Village Voice Media executive editor Michael Lacey had some words for me regarding a piece I wrote, “Village Voice Media Getting Down and Dirty with Escort Ads.” When he wasn’t describing me as someone’s senile, toothless auntie, he made some criticism that merits clarification.
“Her dubious and fusty perspective ignores the fact that countless adult ads populate the web. In fact, thousands of adult ads merely changed categories within Craigslist itself.” [...]
According to the AIM Group, a consulting group specializing in classfieds, Backpage.com is the only general online classifieds site left which knowingly hosts paid escort ads. Backpage.com has a degree of magnitude more traffic and significantly more ad volume than escort-specific competitors like Redbook, Eros, and CityVibe. In addition, Backpage.com is the only such site owned by a media company which has aggressively defended it on the front pages of a dozen of its newspapers. That’s a decision that would presumably fall to Mr. Lacey in his role as executive editor.
“Moms Stoeffel then summons a twit-wit, Trench Reynolds, an authority of such gravitas that he is an anonymous blogger. He alleges that in the wide open, Wild West world of the Internet, he is of the firm opinion that Backpage.com’s adult classifieds are not monitored. In fact, in just the past few months Backpage.com has spent millions of dollars policing content to attempt, for example, to keep underage kids out of adult listings.
Despite Trench’s professed lack of knowledge, which we do not doubt for a second, anyone looking at Backpage will notice the absence of nudity-merely one of thousands of changes over the past year.”
Monitoring photos for nudity protects Backpage from lawsuits like this one (although the Communications Decency Act does too). Unfortunately, it does nothing to protect young women who are trafficked over Backpage because, as the Village Voice writes, “anyone who has tried online dating understands the inherent trouble with trusting photographs.” The millions of dollars VVM has spent to police the site do not appear to have been sufficient, given the ongoing parade of stories of abuse and trafficking. Like this one today.
It bears mentioning that both the AIM Group and Mr. Reynolds were sources for a 2009 Village Voice story about Craigslist.
Mr. Lacey also notes:
Contrary to Stoeffel’s assertion, Village Voice Media did not claim it could not pay the judgment; the award was not against VVM but rather against a single paper, the SF Weekly. Court transcripts do not say that I, Michael Lacey, “manipulated ad prices.” I am the organization’s Executive Editor and have no say in ad prices. Fired former employees claimed that they inferred that I wanted to put an end to competition. One witness admitted that she might have dreamed this.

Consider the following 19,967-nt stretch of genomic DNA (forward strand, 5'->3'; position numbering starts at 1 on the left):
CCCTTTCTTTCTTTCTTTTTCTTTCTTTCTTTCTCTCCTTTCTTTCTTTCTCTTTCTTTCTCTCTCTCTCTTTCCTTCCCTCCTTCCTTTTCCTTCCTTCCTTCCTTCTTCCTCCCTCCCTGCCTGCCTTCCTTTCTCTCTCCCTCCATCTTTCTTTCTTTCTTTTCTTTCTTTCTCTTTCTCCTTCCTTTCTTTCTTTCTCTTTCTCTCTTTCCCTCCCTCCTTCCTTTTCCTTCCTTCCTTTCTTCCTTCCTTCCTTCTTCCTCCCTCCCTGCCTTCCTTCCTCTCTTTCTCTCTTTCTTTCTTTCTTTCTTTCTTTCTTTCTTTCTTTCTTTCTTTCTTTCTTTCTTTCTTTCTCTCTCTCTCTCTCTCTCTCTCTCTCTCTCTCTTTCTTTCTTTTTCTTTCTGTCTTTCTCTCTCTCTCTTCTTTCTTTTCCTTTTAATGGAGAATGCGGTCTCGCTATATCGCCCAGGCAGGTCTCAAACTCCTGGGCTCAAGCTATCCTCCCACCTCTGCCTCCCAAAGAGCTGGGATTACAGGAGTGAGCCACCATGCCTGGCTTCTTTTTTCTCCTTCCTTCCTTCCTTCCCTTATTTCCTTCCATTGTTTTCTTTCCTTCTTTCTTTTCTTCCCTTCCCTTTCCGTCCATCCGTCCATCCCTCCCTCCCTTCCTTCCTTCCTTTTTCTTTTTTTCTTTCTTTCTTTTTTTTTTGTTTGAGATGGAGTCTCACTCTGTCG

Lawyers for VVM reportedly said that the cut of SF Weekly’s ad revenue awarded Bay-Guardian violated the terms of their loan with Bank of Montreal, which was in default, and that all of their holdings outside California were off the table in the suit (although it was presumably those funds that allowed SF weekly to price cut their advertisements). Naturally, I did not write that Mr. Lacey personally manipulated ad prices. It has been reported that Mr. Lacey articulated the intention: “People who were at the meeting recall Lacey saying, ‘We don’t want to just compete with the Bay Guardian; we want to put the Bay Guardian out of business’ and ‘We want to be the only game in town’ and ‘We’re going to bury the Guardian.’ Also remembered by someone at the meeting: Lacey pointing out that his company had ‘deep pockets,’” The Stranger‘s Eli Sanders wrote. The California courts agreed that, whether directed by the executive editor, the CEO, or someone else entirely, the newspaper’s business practices amounted to predatory pricing.
Mr. Lacey continues:
You wrote of New Media Director Bill Jensen: “He added that the complaint that editorial budget cuts have turned alt-weeklies into empty advertising vehicles is beside the point because ‘the ad is content.’”
This was a construction of your own lurid imagination. You never discussed editorial budgets with Bill Jensen, nor would he have discussed them with you since he has nothing to do with editorial content. (On-line guru Jensen has grown VVM page views to 700 million in 2010 and nearly tripled uniques to 13 million.)
You slimed Jensen by taking a random comment of his and stapling it to your point that we so devalued writers that we actually spoke pagan.
In fact, Mr. Jensen did discuss editorial budgets with me–for example, with regard to the Naked City blogs. And as presented in my story, his quote, “The ad is content,” was clearly aimed at demonstrating a strength of the Village Voice‘s business model: local advertisements brings readers to the paper even when edit pages fall, as they have at so many weekly papers.
Claiming I used that quote, and the information about the case in California, in an ad hominem manner allows Mr. Lacey to launch into an ode to Village Voice Media’s journalistic integrity, which misses the point: Though already millions of dollars in debt, VVM practiced business in a way which left it owing millions more in legal fees and settlements. Revenue from escort ads on Backpage.com has been a crucial boost to the bottom line. It is a tragic reality that in addition to consensual encounters, such sites facilitate child prostitution and human trafficking. Smearing one non-profit’s attempt to illuminate that fact on the front page of a dozen papers threatens to undermine the Voice‘s “core product” of investigative journalism.
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